FAA, US Air Force sign agreement over launch and re-entry procedures for space vehicles

The Federal Aviation Administration (FAA) and the US Air Force have signed an agreement on commercial space activities in Florida and California aimed at streamlining regulatory barriers.

Under the agreement, the FAA will accept the Air Force’s ground safety rules and other safety processes, analyses, and products as long as they satisfy FAA regulations, while the Air Force will accept FAA licensing decisions and generally will not impose its own requirements for the flight aspect of a launch or re-entry.

The agreement recognizes common safety standards that originate or return to Cape Canaveral Space Force Station in Florida and Vandenberg Space Force Base in California.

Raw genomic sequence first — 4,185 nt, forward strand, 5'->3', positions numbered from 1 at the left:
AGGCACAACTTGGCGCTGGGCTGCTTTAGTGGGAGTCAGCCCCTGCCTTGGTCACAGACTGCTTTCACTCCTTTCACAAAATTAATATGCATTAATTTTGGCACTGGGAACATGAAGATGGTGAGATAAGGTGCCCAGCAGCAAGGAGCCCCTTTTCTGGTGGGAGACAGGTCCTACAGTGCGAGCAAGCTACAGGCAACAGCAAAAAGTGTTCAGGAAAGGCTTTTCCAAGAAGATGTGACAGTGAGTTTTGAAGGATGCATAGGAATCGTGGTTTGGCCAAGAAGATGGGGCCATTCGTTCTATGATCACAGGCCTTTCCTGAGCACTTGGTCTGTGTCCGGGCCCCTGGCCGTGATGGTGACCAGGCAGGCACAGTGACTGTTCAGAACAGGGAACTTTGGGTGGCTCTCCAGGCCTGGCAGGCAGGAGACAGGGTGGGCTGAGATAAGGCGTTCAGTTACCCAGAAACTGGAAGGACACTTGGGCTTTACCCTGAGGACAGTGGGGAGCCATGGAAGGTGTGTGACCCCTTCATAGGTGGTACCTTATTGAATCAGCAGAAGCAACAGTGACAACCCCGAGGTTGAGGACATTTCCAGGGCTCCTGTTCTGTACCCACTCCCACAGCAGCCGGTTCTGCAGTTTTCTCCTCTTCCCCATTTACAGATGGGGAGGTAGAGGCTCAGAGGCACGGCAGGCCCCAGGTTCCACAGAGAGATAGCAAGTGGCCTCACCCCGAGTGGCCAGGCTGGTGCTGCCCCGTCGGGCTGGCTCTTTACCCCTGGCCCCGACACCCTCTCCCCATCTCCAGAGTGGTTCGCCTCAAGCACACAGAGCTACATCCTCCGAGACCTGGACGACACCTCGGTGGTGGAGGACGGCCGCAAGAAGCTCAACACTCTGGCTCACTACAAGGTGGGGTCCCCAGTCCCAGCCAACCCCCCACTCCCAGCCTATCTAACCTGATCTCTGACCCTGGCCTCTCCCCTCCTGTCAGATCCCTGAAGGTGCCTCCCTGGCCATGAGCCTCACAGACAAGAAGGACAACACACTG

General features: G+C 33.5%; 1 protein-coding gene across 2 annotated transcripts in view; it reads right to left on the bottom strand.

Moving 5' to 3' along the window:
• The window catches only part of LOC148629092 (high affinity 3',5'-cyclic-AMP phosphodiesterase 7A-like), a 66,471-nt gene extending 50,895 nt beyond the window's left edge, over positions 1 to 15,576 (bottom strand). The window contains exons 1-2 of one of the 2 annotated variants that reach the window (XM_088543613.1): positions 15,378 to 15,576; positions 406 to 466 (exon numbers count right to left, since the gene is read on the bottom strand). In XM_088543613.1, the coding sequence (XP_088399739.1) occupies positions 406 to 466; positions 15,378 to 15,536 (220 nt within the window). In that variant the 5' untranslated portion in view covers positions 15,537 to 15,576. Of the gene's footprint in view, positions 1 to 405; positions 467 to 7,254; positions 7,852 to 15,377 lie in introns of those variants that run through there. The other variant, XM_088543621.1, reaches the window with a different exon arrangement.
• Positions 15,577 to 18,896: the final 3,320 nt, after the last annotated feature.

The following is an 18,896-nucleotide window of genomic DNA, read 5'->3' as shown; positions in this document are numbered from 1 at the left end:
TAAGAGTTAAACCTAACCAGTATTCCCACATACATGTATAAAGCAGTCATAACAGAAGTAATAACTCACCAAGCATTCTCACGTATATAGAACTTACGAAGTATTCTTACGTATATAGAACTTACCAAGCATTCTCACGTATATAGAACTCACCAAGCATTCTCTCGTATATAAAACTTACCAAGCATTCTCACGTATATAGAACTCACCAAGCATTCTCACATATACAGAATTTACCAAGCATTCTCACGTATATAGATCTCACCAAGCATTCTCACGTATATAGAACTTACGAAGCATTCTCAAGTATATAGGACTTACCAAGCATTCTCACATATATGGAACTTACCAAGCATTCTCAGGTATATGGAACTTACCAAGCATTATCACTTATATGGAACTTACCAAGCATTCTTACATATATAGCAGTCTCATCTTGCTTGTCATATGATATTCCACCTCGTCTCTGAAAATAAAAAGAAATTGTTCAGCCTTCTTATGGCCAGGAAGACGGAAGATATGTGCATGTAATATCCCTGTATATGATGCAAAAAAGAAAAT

In 2020, the FAA licensed 39 commercial space launches, the most in agency history. Of those, 24 occurred at the two Space Force stations. As many as 70 launches are forecast to take place in 2021.

“The launch licensing standards provided in the agreement will support a rapidly expanding commercial launch sector and strengthen our space industrial base, bolstering our economy and enhancing our security as a nation,” said Acting Secretary of the Air Force John P Roth in a statement.

FAA Administrator Steve Dickson said: “Building a streamlined regulatory approach for commercial space activities at these federal launch sites is the right thing to do for public safety and US competitiveness.”

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